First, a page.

Automation: exploring terrains in search of opportunities

Published: 24 October 2023

Automation has the potential to lift repetitive, transactional activity from people so that they can focus their time on activities that can add more value. Are you interested?

Automation has the potential to lift repetitive, transactional activity from people so that they can focus their time on activities that can add more value.  Are you interested?  

Often the focus for automation is on all the pain it will take away and all the benefits that will follow. Headlines promise immediate results with a long list of opportunities to automate…….whilst this can be true, in reality getting to the sweet spot, where opportunities exist and automation can happen at pace takes time, planning, change management and a human centred mindset!

Since January 2023, we’ve been developing automation at University of Glasgow.  It’s been a brilliant opportunity to be one of the first Universities in the UK to embed automation as a strategy and tool to help us.  Our aim is the enablement of small strategic changes across services, processes and operations so that teams can focus on the more value add aspects of their roles and service development.

I thought it might be fun to share some of my thoughts, in a light hearted way, on some of the terrains we have been exploring in our search for automation opportunities.  

Let me start by sharing a secret, the first rule of ‘hunting’ for automation opportunities is that it is a skill.  Regrettably there aren’t easy to apply, one size fits all opportunities waiting across multiple sectors and industries to automate.  The promise of automation is applicable to all, but the reality when working with complex, large organisations requires a tailored and individual approach.  This is impacted by many things including:

  • what data is available and how structured/reliable it is
  • how streamlined the processes that could be automated are; are they done the same way across different departments, or are there many variations on the same process
  • what is the vision for users and their journeys, how does technology determine this and how is the organisation setup to enable this
  • what is the appetite for innovation and how are core internal services setup and resourced to support and enable automation

Sometimes it feels like going out into uncharted lands, hunting for the unknown and hoping for a prize…..but (and as a vegetarian I’m happy to say) we are not hunting to kill but hunting to enable and improve.  Like any good hunter, the first thing we need to understand is the terrain we will be exploring.  So far, we have encountered a few different terrains, I’d like to share them with you….

The desert 

This is how it can feel when you are first starting out.  You know that there are opportunities out there, but you can’t see them.  Things feel vast, yet empty.  You don’t know where to start or where you might find that first crucial watering hole.  When faced with this terrain it is important to learn from the locals.  Speak to people in the teams where you are focussing your automation efforts.  Ask them about their routines, where they use many forms, spreadsheets and have multiple hand offs.  Understand what it is they would delegate to a new member of staff if they were to get a helping pair of hands.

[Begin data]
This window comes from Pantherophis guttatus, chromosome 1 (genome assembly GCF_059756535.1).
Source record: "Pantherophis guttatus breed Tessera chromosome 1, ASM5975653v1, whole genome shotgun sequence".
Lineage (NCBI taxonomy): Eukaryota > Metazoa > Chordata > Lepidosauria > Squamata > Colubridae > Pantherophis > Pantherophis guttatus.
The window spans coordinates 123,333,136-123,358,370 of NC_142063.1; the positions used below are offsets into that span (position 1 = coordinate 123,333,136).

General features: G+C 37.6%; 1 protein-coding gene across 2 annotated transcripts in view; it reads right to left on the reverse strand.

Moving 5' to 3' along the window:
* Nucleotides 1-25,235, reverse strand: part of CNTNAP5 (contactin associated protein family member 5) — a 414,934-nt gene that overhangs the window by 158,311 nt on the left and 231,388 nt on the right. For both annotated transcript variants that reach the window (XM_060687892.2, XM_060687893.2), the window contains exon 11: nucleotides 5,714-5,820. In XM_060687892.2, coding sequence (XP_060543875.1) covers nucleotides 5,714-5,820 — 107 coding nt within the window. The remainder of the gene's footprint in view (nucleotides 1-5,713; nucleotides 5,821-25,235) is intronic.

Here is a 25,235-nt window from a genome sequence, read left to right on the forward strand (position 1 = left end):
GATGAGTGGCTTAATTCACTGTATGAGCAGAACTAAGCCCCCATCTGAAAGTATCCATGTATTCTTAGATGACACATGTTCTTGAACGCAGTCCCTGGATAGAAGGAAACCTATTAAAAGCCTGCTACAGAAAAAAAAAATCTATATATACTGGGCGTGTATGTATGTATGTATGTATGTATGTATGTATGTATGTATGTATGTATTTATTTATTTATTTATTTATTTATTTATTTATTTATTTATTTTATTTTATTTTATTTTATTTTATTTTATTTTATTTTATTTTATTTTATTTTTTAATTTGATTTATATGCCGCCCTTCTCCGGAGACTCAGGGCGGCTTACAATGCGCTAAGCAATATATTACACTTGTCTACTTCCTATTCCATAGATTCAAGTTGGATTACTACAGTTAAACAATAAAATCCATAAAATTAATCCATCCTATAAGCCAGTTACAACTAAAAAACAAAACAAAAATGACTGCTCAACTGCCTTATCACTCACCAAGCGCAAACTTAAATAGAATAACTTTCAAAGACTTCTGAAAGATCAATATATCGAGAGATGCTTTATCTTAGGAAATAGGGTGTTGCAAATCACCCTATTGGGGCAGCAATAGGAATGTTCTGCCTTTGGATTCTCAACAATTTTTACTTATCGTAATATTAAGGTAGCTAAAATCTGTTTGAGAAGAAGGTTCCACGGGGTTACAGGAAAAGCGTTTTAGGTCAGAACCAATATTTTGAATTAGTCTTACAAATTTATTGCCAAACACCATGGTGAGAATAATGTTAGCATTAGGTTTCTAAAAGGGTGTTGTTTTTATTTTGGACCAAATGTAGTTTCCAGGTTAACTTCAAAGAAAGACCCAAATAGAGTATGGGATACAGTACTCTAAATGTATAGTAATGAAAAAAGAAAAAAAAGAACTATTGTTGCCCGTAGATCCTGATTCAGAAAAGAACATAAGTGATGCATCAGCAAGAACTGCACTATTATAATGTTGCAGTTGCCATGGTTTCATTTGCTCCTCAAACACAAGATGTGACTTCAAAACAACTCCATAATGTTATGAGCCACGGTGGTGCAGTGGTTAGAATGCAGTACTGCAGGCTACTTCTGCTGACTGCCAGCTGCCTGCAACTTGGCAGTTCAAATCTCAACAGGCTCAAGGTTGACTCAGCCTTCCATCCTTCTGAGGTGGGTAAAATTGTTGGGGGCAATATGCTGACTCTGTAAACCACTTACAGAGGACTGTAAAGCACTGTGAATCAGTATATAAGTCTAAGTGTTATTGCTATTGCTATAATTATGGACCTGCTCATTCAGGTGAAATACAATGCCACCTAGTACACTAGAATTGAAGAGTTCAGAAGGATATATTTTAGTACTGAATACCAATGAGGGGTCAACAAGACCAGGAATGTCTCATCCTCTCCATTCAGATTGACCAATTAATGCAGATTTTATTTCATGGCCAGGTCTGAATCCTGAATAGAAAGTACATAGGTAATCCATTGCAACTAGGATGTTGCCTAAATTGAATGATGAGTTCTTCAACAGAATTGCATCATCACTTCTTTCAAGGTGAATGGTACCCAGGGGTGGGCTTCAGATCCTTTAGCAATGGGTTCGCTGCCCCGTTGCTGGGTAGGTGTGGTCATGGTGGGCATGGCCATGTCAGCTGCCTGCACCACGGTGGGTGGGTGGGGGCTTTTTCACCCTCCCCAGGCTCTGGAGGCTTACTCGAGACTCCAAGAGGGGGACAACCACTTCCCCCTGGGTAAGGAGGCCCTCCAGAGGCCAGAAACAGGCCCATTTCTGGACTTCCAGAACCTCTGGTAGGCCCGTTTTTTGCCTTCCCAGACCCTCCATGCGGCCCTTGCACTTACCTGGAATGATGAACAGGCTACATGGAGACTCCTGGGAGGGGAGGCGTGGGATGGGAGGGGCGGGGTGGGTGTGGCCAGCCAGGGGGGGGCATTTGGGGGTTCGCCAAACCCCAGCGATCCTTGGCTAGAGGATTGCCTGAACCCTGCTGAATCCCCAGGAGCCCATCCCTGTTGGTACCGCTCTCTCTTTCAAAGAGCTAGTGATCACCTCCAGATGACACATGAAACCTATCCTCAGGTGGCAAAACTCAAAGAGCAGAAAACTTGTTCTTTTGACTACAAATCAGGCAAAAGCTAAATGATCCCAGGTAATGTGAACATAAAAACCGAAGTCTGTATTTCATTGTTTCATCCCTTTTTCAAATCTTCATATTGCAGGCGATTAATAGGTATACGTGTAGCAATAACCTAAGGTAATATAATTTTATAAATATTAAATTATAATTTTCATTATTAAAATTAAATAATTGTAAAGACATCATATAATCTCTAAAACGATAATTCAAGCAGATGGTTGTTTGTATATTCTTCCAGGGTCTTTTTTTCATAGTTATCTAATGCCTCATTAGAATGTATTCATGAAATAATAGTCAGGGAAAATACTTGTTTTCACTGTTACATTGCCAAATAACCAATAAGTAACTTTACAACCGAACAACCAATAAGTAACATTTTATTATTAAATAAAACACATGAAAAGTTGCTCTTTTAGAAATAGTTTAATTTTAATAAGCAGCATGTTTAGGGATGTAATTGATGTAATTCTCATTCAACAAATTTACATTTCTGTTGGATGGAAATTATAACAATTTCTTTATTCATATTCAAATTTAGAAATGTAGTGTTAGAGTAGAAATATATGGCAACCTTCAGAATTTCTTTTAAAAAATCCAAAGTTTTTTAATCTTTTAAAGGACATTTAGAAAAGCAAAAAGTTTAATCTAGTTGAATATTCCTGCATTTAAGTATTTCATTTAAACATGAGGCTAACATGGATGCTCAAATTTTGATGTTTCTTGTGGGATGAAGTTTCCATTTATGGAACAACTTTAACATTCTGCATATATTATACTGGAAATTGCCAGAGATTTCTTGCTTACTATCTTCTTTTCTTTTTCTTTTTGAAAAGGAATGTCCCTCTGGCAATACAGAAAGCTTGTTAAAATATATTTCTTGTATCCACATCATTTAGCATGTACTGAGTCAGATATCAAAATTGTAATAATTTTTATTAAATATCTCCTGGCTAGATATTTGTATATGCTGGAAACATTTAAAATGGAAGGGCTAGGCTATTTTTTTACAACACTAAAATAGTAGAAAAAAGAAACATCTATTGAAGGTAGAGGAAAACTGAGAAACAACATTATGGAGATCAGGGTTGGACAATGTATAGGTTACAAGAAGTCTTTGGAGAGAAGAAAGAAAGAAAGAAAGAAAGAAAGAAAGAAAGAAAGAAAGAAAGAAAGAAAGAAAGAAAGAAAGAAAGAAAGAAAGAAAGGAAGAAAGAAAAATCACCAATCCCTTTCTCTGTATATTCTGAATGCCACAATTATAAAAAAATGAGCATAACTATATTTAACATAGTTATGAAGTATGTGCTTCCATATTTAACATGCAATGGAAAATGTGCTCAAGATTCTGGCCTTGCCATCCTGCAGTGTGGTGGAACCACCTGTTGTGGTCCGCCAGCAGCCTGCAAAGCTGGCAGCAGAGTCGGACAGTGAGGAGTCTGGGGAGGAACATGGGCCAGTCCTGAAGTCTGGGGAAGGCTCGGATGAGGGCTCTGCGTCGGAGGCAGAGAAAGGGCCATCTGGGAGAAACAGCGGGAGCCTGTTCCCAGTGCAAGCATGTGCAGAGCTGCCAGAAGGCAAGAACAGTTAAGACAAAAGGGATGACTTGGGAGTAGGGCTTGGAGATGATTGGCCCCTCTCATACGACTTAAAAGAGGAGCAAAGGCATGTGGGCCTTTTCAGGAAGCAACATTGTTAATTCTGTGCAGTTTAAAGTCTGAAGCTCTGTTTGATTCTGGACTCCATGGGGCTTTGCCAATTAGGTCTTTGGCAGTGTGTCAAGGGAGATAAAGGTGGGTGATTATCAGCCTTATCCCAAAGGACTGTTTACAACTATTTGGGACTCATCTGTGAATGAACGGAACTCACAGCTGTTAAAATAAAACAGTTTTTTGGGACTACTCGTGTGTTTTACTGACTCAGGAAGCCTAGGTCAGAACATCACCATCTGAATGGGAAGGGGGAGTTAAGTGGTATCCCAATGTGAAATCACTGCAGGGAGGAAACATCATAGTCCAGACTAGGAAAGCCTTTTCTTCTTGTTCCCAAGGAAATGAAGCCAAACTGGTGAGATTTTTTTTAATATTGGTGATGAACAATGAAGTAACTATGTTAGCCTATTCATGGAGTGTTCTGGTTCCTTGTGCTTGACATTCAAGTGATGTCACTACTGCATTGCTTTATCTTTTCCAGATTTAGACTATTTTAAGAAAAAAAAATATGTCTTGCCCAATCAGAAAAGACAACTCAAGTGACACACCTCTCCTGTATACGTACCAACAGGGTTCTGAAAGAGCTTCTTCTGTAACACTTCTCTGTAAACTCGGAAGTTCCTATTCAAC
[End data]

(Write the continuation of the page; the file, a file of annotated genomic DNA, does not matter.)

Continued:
The ocean

Things feel very fluid and fast flowing, it is hard to anchor on any single area and searching for land can feel like a never ending challenge.  To captain this terrain it is important to use the maps and direction available to you.  What is your organisations strategy?  How will automation enable and support that strategy, how can automation feed into it, ensuring that decisions made now will keep the organisation on course.

The forest

It’s impossible to see the wood for the trees.  Everyone wants you to start with them and their areas.  It’s hard to decide which path to choose, they all look the same and have potential but they can’t all be explored at the same time.  This is where the richness of the forest needs to be explored.  What do you know about your organisation, what business data exists to tell you where automation may be able to deliver benefit and provide results where most needed?  For example, use customer and employee feedback to identify where pain is felt.  Consider identifying departments that have a high turnover or employee lots of temporary staff to cover peaks in demand. Follow the crumb trail to understand where to start.

The city

Things feel slick and everyone knows what they are doing and when they need to do it.  If it’s not broken, why fix it?  Like any metropolis it can feel like things are working to a rhythm and there is no priority to innovate……however what happens to the city when there is no investment into the foundations that support it?  For organisations that are reliant on spreadsheets, legacy systems and outdated approaches but seem to operate efficiently on the surface, how might automation help reduce risk and reliance on key individuals who hold everything together?

Have you explored any other terrains across your automation journey?  Do you have any tips to share or thoughts on how to identify opportunities to feed an automation pipeline?  Head to LinkedIn to share in the comments, thank you.

Jennifer Robertson, Head of Automation, Transformation Team

First published: 24 October 2023

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